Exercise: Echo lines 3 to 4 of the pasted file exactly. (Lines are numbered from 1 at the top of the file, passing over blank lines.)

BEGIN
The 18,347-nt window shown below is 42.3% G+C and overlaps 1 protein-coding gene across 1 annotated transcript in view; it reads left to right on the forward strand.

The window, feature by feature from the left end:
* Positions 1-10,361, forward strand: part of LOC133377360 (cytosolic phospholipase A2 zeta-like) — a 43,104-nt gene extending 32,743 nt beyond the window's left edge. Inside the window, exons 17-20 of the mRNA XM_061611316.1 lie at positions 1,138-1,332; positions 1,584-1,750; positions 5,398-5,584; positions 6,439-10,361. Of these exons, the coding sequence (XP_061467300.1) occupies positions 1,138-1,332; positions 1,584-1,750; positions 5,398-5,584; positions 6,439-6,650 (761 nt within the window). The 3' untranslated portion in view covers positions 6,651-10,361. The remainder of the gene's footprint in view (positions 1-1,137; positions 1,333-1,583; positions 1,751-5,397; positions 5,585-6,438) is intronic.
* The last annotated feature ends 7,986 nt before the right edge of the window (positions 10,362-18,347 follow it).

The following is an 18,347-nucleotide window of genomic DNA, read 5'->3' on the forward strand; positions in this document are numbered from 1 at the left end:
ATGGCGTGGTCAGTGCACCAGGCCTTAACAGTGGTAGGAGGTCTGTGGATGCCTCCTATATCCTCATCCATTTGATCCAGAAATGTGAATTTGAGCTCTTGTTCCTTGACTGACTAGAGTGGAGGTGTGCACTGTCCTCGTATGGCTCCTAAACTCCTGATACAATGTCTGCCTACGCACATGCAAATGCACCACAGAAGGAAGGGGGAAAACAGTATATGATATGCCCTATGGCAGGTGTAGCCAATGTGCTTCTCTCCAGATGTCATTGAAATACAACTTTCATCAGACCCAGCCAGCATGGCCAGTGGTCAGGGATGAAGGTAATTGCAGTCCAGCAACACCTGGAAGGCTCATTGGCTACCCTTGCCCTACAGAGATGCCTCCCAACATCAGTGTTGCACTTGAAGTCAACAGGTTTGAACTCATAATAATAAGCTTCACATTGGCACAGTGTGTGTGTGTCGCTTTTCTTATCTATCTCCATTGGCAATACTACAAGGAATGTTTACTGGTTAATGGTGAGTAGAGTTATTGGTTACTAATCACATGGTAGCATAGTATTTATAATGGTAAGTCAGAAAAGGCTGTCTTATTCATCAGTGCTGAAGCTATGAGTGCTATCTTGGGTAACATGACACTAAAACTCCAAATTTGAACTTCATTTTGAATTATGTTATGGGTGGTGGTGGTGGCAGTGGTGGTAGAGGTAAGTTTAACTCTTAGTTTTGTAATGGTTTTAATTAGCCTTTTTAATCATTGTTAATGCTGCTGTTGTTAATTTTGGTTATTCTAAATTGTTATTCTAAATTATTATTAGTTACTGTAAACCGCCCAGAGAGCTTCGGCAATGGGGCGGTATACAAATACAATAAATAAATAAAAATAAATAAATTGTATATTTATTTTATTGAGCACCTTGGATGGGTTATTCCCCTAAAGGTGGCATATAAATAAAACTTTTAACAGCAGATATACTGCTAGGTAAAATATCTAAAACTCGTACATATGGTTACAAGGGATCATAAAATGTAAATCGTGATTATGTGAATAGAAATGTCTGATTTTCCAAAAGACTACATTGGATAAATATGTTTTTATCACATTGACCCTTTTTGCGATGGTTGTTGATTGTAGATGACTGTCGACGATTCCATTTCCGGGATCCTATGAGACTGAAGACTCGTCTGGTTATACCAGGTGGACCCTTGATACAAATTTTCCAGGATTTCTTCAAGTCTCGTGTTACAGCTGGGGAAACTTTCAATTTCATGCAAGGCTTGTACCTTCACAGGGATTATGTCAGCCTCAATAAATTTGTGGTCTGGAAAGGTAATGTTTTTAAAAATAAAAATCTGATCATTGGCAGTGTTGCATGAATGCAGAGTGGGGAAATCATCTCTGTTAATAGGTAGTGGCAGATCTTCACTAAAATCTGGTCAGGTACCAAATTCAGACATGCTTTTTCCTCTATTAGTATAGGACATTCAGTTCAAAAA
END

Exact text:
* Positions 1-10,361, forward strand: part of LOC133377360 (cytosolic phospholipase A2 zeta-like) — a 43,104-nt gene extending 32,743 nt beyond the window's left edge. Inside the window, exons 17-20 of the mRNA XM_061611316.1 lie at positions 1,138-1,332; positions 1,584-1,750; positions 5,398-5,584; positions 6,439-10,361. Of these exons, the coding sequence (XP_061467300.1) occupies positions 1,138-1,332; positions 1,584-1,750; positions 5,398-5,584; positions 6,439-6,650 (761 nt within the window). The 3' untranslated portion in view covers positions 6,651-10,361. The remainder of the gene's footprint in view (positions 1-1,137; positions 1,333-1,583; positions 1,751-5,397; positions 5,585-6,438) is intronic.
* The last annotated feature ends 7,986 nt before the right edge of the window (positions 10,362-18,347 follow it).